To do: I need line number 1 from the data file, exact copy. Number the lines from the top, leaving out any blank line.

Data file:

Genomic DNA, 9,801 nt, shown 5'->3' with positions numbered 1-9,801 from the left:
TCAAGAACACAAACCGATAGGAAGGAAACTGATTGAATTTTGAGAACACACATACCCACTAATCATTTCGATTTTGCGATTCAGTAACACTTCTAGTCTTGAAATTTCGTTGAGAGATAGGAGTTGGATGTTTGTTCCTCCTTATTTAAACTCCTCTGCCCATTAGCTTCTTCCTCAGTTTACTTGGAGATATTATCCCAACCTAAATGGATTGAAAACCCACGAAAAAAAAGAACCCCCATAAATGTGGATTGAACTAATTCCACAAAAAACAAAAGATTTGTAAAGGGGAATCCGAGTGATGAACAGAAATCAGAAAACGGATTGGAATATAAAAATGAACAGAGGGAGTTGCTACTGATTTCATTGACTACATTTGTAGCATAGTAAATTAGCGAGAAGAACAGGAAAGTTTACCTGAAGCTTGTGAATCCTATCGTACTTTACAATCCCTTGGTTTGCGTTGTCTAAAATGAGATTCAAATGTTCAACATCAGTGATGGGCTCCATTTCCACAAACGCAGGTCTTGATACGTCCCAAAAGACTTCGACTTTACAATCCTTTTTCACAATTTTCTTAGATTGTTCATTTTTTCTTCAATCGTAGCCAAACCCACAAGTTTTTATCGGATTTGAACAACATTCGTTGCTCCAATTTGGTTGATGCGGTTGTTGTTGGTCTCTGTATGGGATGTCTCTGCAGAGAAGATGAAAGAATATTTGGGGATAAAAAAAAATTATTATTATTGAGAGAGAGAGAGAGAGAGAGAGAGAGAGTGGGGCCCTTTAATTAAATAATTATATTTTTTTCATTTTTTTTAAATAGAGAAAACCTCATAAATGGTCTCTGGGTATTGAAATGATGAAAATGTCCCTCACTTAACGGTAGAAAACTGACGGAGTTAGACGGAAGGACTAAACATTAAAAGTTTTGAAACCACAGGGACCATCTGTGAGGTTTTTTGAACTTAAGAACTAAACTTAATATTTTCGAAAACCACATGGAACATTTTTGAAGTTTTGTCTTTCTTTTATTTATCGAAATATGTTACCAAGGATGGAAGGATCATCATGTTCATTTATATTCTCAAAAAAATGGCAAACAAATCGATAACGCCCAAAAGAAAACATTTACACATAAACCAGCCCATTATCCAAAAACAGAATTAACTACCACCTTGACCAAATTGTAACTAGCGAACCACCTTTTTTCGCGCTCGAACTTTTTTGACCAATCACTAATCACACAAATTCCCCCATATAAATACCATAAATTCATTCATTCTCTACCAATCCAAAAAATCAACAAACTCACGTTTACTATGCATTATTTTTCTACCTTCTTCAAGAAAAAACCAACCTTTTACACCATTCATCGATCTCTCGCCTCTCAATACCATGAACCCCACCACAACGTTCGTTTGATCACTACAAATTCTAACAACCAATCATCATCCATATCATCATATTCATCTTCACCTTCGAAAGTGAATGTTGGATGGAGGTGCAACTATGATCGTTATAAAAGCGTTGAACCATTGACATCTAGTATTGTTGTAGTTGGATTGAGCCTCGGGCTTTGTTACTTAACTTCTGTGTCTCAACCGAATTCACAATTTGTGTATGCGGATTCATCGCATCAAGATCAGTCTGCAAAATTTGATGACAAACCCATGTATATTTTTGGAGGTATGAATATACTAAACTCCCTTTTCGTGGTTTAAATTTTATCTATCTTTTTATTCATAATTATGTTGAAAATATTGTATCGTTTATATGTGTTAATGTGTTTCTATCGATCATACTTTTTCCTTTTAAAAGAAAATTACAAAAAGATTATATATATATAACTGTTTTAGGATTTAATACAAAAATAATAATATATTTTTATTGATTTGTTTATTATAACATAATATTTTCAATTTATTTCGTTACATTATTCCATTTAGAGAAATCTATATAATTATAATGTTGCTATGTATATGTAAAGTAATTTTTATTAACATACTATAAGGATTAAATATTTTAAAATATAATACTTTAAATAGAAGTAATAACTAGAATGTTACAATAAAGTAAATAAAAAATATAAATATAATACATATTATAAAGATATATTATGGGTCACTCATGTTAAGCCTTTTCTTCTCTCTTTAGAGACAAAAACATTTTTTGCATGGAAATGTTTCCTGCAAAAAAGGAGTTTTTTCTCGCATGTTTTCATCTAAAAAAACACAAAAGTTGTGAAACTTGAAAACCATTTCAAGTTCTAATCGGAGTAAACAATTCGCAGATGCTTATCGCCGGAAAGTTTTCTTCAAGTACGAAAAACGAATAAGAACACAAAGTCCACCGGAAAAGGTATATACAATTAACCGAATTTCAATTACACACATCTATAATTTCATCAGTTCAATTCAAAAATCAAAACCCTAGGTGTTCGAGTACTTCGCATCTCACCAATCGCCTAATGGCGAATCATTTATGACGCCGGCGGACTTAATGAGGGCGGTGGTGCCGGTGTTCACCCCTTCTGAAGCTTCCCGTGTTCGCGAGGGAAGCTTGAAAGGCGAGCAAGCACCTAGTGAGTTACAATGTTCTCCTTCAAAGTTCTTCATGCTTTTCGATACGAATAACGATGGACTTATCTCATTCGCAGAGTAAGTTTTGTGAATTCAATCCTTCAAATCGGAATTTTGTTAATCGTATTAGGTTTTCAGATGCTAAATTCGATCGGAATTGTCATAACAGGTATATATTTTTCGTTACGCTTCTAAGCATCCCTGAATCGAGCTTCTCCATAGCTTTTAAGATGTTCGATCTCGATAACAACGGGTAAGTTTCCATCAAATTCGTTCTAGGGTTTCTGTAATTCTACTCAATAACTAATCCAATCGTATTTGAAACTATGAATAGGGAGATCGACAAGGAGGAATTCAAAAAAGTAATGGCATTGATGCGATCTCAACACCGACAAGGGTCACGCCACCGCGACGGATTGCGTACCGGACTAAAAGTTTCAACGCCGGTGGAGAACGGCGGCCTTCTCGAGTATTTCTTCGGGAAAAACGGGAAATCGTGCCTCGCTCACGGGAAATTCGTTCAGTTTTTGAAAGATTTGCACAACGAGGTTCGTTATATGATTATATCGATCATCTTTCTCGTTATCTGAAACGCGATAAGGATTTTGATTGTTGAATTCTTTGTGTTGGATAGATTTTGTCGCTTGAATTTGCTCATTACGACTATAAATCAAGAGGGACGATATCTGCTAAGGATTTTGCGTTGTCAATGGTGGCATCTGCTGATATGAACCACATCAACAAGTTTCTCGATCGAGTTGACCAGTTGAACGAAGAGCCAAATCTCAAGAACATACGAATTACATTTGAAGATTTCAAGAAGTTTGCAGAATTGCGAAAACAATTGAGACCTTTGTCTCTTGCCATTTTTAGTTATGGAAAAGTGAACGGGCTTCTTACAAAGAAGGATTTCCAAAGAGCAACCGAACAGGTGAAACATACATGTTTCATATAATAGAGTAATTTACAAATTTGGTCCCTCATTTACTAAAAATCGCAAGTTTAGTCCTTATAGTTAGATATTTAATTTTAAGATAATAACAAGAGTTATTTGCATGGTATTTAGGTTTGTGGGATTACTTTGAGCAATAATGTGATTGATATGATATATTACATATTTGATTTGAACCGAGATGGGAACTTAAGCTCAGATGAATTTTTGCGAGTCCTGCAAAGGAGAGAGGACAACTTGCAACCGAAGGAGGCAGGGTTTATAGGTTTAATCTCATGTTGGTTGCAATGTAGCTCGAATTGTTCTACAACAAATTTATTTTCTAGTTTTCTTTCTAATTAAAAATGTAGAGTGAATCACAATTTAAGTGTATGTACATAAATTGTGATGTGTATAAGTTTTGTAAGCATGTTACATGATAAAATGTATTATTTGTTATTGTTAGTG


Genomic DNA, 9,801 nt, shown 5'->3' with positions numbered 1-9,801 from the left: